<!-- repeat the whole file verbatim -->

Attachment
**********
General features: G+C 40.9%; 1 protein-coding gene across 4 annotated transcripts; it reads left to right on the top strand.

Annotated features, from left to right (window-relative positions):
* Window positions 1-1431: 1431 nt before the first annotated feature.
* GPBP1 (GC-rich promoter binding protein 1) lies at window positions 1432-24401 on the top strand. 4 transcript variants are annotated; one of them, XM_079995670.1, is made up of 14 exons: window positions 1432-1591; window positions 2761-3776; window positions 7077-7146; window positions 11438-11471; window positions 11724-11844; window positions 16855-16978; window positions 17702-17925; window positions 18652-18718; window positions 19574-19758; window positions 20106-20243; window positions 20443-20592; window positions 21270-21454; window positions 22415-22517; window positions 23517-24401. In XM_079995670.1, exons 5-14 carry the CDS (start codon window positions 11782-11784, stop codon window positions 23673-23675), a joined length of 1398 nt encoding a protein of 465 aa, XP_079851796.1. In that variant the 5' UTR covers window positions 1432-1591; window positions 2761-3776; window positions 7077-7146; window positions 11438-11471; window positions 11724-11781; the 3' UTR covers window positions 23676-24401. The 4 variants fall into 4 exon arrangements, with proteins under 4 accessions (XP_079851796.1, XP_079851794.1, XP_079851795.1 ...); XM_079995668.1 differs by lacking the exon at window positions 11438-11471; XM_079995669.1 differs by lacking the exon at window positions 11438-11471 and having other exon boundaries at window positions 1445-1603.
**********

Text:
General features: G+C 40.9%; 1 protein-coding gene across 4 annotated transcripts; it reads left to right on the top strand.

Annotated features, from left to right (window-relative positions):
* Window positions 1-1431: 1431 nt before the first annotated feature.
* GPBP1 (GC-rich promoter binding protein 1) lies at window positions 1432-24401 on the top strand. 4 transcript variants are annotated; one of them, XM_079995670.1, is made up of 14 exons: window positions 1432-1591; window positions 2761-3776; window positions 7077-7146; window positions 11438-11471; window positions 11724-11844; window positions 16855-16978; window positions 17702-17925; window positions 18652-18718; window positions 19574-19758; window positions 20106-20243; window positions 20443-20592; window positions 21270-21454; window positions 22415-22517; window positions 23517-24401. In XM_079995670.1, exons 5-14 carry the CDS (start codon window positions 11782-11784, stop codon window positions 23673-23675), a joined length of 1398 nt encoding a protein of 465 aa, XP_079851796.1. In that variant the 5' UTR covers window positions 1432-1591; window positions 2761-3776; window positions 7077-7146; window positions 11438-11471; window positions 11724-11781; the 3' UTR covers window positions 23676-24401. The 4 variants fall into 4 exon arrangements, with proteins under 4 accessions (XP_079851796.1, XP_079851794.1, XP_079851795.1 ...); XM_079995668.1 differs by lacking the exon at window positions 11438-11471; XM_079995669.1 differs by lacking the exon at window positions 11438-11471 and having other exon boundaries at window positions 1445-1603.